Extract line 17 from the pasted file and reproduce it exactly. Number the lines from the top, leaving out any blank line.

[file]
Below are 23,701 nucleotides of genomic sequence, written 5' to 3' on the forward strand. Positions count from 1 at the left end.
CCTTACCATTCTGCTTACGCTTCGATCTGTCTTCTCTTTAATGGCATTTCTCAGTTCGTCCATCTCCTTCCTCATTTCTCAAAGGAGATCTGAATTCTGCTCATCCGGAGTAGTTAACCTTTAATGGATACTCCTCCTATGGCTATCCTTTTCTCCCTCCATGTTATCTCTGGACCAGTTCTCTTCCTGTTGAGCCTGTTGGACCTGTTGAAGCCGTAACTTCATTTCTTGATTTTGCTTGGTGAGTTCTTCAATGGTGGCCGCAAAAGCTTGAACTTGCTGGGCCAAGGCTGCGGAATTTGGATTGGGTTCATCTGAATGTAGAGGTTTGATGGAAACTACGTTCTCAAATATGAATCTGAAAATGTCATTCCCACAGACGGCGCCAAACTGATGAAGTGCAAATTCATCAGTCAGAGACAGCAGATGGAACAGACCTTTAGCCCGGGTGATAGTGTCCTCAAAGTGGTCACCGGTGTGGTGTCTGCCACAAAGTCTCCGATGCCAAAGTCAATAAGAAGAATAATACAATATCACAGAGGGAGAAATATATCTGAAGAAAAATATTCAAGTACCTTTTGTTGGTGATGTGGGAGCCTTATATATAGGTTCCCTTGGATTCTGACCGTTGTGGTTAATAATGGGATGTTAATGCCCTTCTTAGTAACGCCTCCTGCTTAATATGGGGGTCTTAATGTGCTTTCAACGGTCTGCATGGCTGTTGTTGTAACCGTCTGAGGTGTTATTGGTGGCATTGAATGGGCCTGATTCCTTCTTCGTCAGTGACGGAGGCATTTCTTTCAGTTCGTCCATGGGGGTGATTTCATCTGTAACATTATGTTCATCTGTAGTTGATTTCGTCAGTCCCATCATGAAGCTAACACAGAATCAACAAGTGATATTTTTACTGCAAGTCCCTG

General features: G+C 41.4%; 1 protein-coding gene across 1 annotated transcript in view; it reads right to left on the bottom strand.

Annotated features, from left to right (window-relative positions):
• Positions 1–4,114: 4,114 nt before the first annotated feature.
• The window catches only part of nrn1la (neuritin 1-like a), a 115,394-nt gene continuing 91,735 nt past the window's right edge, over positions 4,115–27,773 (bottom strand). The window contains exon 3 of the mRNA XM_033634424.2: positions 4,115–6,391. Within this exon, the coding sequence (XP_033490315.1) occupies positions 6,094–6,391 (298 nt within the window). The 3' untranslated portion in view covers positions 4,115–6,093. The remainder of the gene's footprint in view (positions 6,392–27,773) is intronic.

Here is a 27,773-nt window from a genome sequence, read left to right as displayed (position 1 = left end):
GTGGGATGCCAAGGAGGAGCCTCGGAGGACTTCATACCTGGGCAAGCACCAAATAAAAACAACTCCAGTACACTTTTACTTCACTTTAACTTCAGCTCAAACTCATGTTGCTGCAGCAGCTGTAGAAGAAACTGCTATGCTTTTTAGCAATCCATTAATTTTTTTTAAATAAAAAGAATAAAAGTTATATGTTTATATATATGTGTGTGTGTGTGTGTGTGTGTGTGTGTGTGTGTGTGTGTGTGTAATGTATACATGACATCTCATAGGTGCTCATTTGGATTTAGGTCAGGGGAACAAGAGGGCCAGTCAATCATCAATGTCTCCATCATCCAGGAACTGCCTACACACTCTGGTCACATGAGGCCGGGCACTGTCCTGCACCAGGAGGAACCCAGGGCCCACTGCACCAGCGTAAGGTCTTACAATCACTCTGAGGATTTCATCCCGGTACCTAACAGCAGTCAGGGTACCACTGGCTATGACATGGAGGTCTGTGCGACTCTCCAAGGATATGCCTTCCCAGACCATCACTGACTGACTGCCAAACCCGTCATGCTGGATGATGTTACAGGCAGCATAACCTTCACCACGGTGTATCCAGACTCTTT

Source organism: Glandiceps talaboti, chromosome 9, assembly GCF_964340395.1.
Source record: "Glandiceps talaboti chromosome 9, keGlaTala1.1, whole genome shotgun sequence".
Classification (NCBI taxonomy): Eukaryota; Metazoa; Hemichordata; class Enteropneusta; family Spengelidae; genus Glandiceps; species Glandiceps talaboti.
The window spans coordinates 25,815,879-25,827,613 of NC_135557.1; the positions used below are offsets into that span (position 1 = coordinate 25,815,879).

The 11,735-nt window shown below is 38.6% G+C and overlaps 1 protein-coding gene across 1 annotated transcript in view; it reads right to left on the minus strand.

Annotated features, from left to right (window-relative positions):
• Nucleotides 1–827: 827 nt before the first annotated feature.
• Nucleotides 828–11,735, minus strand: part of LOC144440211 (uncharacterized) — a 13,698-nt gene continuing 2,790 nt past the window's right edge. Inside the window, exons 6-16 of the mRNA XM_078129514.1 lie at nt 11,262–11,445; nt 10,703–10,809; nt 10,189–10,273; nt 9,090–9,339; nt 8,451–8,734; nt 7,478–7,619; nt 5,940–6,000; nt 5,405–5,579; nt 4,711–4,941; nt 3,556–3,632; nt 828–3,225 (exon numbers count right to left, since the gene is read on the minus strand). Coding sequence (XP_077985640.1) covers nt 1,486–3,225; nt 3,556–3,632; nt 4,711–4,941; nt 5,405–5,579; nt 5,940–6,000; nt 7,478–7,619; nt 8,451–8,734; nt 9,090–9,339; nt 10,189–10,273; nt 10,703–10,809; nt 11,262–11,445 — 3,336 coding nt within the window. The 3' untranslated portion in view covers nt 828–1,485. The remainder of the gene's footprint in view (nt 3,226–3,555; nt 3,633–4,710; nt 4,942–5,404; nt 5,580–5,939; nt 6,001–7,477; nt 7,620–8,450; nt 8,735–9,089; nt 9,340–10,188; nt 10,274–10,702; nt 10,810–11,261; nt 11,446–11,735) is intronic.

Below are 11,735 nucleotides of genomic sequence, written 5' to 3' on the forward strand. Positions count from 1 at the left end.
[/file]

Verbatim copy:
Below are 11,735 nucleotides of genomic sequence, written 5' to 3' on the forward strand. Positions count from 1 at the left end.